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Visiting Old Sacramento, Old Town Sacramento

Take the Kids Back in Time to Old Sacramento

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Just a short drive from Hilton Sacramento Arden West is an eight-block section of town that will have you believing that time travel is a real possibility.

Old Sacramento, now a National Historic Landmark District and State Historic Park, took root during the California Gold Rush. All of it has been so beautifully preserved it’s easy to imagine early residents walking the boardwalk pathways stocking up on provisions, visiting the hardware store, and stopping to gossip with other residents.

Gold was discovered nearby back in 1848 and as the word spread, more people ventured into the area hoping to strike it rich. Thus the city of Sacramento, California’s eventual state capital, was born.

Today, the once busy trading center for miners draws visitors who are more interested in shopping, dining, and entertainment. Ice cream and candy stores, souvenir shops, galleries, and eateries now occupy the historic structures, but don’t think for a minute that history has been forgotten. Attractions like the Old Schoolhouse Museum, a living replica of a one-room schoolhouse and the California State Railroad Museum, a complex housing 21 historic and beautifully restored locomotives and railroad cars, some dating back to 1862, provide a peek at daily life during those early years.

Visiting Old Sacramento, Old Town Sacramento

Old Sacramento, now a National Historic Landmark District and State Historic Park, took root during the California Gold Rush.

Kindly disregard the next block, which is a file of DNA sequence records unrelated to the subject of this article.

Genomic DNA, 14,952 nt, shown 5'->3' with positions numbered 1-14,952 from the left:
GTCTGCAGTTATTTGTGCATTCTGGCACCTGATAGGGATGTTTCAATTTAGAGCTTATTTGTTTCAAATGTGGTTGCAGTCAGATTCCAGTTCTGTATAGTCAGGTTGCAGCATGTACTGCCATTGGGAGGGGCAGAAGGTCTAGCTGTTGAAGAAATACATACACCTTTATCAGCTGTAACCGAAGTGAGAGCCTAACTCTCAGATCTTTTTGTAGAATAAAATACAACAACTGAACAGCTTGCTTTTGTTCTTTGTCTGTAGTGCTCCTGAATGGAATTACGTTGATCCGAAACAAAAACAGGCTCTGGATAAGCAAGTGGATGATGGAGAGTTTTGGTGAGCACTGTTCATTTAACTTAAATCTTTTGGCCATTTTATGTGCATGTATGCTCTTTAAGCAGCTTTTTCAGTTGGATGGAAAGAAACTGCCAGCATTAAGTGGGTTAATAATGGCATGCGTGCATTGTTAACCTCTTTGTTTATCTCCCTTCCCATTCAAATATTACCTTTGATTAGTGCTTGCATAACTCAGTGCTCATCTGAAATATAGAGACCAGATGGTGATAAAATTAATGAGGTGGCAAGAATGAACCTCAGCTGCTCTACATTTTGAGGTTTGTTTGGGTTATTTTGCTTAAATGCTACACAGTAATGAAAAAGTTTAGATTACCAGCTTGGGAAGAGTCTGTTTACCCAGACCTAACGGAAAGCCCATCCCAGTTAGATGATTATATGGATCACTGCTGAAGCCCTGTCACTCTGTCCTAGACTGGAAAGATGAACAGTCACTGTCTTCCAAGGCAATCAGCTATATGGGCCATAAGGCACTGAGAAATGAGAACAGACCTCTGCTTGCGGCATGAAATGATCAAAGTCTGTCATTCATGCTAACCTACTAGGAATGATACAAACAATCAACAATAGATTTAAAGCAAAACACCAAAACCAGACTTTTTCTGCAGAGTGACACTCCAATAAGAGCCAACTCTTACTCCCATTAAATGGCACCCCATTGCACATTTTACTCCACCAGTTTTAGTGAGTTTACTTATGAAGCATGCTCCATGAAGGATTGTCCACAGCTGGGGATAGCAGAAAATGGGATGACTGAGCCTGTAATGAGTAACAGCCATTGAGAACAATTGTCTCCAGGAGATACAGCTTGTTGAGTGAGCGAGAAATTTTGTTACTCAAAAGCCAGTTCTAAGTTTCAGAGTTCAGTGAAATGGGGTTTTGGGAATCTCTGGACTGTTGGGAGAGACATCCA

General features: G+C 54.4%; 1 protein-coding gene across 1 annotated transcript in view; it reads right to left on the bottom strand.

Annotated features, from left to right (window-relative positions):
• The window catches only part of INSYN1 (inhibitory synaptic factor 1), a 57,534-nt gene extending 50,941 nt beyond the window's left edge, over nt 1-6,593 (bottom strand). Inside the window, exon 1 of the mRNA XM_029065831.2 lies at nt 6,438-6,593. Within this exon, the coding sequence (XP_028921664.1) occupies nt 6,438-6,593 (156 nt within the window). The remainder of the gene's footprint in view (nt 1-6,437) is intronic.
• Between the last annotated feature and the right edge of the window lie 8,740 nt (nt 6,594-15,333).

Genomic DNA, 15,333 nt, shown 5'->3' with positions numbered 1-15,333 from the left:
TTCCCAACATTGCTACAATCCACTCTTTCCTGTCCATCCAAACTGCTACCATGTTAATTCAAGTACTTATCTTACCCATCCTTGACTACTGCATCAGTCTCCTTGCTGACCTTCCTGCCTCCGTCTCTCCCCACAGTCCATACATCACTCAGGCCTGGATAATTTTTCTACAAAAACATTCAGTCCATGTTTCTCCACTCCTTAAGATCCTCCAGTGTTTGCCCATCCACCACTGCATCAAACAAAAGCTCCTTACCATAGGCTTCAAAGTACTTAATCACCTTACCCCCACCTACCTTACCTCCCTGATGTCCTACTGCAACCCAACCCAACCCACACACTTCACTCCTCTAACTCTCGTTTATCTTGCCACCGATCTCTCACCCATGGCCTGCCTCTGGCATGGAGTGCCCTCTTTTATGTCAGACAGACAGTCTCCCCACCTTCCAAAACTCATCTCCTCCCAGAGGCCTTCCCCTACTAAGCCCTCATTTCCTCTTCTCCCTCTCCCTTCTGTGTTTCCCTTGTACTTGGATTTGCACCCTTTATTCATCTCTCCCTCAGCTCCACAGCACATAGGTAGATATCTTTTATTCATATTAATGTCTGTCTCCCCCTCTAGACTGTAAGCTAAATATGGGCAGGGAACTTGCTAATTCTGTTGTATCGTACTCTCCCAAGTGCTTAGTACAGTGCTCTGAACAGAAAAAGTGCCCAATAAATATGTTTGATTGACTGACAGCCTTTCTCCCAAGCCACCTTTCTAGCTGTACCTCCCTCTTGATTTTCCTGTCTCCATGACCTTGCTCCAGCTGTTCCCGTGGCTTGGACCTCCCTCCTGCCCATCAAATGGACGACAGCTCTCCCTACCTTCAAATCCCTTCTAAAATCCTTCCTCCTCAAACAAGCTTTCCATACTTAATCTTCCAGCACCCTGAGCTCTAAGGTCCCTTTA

One of the most haunting points of Old Sacramento though is one that many easily miss. Pioneer Park, slightly sunken compared to the rest of Old Town’s layout, was home to the City Market back in 1849. As building in the city transitioned from wood to brick and construction began to go upward in stories, the park fell into disrepair. As the historic district was redeveloped, it was eventually demolished.

Today Pioneer Park not only reveals clues about Sacramento’s early architecture but also its subterranean nature. Seasonal flooding made it necessary to raise the streets to protect the city. Pioneer Park still sits at the original street level. Today it is home to a grouping of pillars and other historic architectural markers that look as if a team of archaeologists may have recently dug them up and dusted them off for the pure amusement of visitors.

It is a miracle that any of this area of Old Sacramento exists at all. Over the years Old Town, as it is now called, repeatedly fell victim to devastating fires, severe floods, and eventually to disrepair until a plan was set forth to save it in the mid-1960s. Now consisting of 53 buildings sitting on 28 acres, Old Sacramento became the first historic district in the west and once again a bustling commercial center.

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Kristine lives in Mountain View, California, where she is the mother of a gifted girl athlete and a special needs charmer. Like almost everything in her house,…

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